Find the perfect moment to take out the gunman with a burst of well-placed shots. But take no chances of hitting one of his hostages by mistake.
For hours, officers sweated over that task together as they talked over police radio. And they wracked their brains Friday over how to safely shuttle out hostages from a Planned Parenthood clinic held siege by a gunman in Colorado Springs, Colorado.
Their tactical conversations, squawking on police scanner, went out over the Internet via streaming services like broadcastify.com, and tens of thousands of people listened in as the opportune moment to pick off the gunman eluded officers again and again.
‘Cold stone face’
Scanner conversations are a collection of puzzle pieces — outtakes that can contain misunderstandings — and not the complete story, which investigators are still piecing together.
The shooter’s motives are not yet clear, nor have authorities said whether the siege was a targeted attack on the clinic, which offers family planning services, including abortions. Planned Parenthood has been the target of anti-abortion campaigners.
But the armed man left no doubt from the start that he was deadly. He opened fired while still in the parking lot — unleashing a barrage of bullets with a “cold stone face,” a witness said.
By the end of the day, Robert L. Dear, 57, had allegedly killed three people — one of them an officer — and wounded nine more. Five of the wounded were police officers.
Police talking over their radios agreed they had to stop the gunman to keep him from shooting many other people trapped in the building with him.
‘Got the AK’
“Shots fired!” a warning squawked out over the scanner of the Colorado Springs Police and El Paso County Sheriff not long after law enforcement took up positions at the besieged Planned Parenthood clinic.
An officer had been wounded in the leg. The gunman fired “indiscriminately” through the walls, hitting police, a voice said.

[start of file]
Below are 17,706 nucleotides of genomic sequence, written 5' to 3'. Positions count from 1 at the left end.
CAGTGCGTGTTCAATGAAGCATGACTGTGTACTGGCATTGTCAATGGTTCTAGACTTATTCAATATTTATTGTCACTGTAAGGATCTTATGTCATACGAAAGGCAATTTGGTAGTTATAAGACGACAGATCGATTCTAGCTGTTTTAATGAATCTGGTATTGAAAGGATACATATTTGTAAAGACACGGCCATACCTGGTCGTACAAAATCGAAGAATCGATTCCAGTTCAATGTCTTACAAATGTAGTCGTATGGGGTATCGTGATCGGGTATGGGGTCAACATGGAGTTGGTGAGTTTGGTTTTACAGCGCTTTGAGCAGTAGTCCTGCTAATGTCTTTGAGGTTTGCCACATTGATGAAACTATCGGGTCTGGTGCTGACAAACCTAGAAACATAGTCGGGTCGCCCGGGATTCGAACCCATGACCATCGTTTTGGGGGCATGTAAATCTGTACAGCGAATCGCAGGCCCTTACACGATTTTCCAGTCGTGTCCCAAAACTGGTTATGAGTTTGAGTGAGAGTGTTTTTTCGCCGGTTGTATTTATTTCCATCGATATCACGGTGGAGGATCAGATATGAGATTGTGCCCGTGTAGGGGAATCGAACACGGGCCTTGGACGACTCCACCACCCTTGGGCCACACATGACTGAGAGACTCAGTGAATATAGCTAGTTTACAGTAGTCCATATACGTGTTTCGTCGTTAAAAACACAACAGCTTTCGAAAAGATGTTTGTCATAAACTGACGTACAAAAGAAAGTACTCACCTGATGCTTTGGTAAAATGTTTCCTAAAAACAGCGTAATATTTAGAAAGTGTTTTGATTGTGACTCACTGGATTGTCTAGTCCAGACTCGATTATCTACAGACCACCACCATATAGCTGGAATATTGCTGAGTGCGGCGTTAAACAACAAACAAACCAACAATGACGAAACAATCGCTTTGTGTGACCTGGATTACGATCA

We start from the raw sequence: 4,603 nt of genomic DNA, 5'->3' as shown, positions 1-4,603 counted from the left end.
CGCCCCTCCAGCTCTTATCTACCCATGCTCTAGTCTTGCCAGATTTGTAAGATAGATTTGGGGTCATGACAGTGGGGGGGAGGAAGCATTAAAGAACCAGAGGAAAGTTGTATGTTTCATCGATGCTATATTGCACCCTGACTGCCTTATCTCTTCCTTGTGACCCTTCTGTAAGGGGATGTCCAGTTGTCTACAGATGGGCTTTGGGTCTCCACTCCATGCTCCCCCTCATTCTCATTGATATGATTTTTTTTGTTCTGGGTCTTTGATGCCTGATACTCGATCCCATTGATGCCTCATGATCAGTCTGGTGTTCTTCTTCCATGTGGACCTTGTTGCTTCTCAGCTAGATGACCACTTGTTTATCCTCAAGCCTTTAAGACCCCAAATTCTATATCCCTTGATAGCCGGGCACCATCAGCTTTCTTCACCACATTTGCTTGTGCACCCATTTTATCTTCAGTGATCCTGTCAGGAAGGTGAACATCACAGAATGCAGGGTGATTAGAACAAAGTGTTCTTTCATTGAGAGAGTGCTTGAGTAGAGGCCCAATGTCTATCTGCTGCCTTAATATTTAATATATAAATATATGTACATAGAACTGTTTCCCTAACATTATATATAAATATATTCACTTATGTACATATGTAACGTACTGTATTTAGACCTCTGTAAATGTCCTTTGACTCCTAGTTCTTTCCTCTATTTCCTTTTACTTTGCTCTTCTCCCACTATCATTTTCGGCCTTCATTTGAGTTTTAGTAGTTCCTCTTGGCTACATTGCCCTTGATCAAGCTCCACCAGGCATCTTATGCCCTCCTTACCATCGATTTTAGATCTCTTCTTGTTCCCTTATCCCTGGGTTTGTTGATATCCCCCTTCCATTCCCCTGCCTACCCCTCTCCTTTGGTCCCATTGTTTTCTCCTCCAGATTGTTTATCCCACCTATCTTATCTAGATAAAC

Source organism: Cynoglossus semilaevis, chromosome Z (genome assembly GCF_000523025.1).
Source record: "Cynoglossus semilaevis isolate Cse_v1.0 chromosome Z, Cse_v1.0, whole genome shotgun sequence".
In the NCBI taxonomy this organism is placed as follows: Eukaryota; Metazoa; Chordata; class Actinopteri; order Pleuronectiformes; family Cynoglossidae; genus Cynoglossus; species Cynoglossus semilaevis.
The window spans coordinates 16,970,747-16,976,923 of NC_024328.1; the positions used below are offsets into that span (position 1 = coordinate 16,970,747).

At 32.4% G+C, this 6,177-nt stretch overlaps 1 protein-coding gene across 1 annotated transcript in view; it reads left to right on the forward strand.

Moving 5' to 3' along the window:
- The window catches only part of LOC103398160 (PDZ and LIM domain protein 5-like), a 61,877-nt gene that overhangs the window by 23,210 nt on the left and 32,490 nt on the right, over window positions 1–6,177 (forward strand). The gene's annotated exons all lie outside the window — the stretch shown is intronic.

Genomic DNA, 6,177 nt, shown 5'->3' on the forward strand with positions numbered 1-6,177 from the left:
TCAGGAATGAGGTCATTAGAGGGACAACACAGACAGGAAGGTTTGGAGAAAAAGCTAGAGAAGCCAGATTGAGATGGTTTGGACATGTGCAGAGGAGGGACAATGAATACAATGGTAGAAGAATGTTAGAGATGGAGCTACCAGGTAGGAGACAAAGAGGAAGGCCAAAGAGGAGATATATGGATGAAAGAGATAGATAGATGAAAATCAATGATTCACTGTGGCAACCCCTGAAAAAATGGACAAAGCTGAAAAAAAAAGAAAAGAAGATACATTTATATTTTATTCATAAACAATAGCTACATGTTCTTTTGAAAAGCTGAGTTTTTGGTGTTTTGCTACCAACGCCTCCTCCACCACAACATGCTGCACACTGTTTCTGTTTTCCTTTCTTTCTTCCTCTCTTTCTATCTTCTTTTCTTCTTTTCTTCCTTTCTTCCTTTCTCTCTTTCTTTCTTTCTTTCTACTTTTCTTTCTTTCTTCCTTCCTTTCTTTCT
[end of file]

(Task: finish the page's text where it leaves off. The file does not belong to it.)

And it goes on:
Should we send in a robot to “get eyeballs” on the shooter, a man’s voice asked? Then he reported seeing the gunman jump over a counter and lie down on the floor.
A warning: “It looks like he’s almost waiting, so just use caution.” Then: “He’s coming out! (He’s) got the AK.”
Some officers watched the gunman on video, others through windows, as he ducked out of sight, then back into view. And they, too, ducked and dodged him to avoid getting shot.
As the shooter moved around the clinic with his gun, he appeared at times to be close to hostages — separated from them only by a wall — or dangerously close to officers who had entered the building in search of hostages.
“He would have direct line of sight (on you), if you guys made entry into that hallway,” one officer cautioned others over the scanner, as they worked their way through the building.
‘We’ll come up and get them’
While some officers held the gunman in check, others whisked hostages out of rooms at the Planned Parenthood clinic and into a BearCat armored vehicle waiting outside.
A colleague talked by phone to hostages to instruct them on how to help officers save them. Then she passed information to the officers.
“They said they heard what they described as a truck outside,” the colleague told an officer. “Where do you want them — come right out?”
“Negative,” a man answered. “Just have them stand by, and we’ll come up and get them.”
‘Get more rounds through’
Attempts to pick off the gunman permeated the hours-long scanner exchange, as officers discussed who had the best angle for a shot and what weapon to use.
“If you’ve got an M14 you might be able to get more rounds through from this window. You’ve got a pretty good angle out here,” said a man who bemoaned that his own weapon, a submachine gun was too short-range for the shot.
Then the gunman moved away.
“He’s going back toward that lobby door,” a voice said. The gunman sat down. “He’s digging in his right pocket, and gun’s lying in his lap.”
Then, the perfect moment?
“People watching the video are advising he’s behind the door in the reception and the waiting room,” a voice said.
“Is he alone in the room?” asked another.
“Confirm that he is alone,” a voice affirmed.
Officers discussed what shot to take.
But wait. Part of the building near the gunman had not yet been cleared. They stood down. The gunman would eventually walk out alive.
‘We have our suspect’
After nearly six hours of standoff, alleged shooter Dear surrendered after officers established communication by shouting out to him.
Nearly 63,000 people tuned in on broadcastify.com, when the scanner squawked out the dialog of officers taking him into custody.
“He’s going to come out with his hands up,” a voice said.
“Is everybody ready for this guy to possibly surrender?” a voice asked.
“Now he’s walking toward the hallway.” It appeared his hands were empty.
“We have eyes on him. He is coming toward the front of the business,” the scanner squawked.
“Are we in the way of the snipers?”
“Zero-thirty-nine, we have one suspect detained now.”
“We have our suspect right now. He’s saying that he is a loner; he’s by himself.”
A colleague squawked back, “Good job.”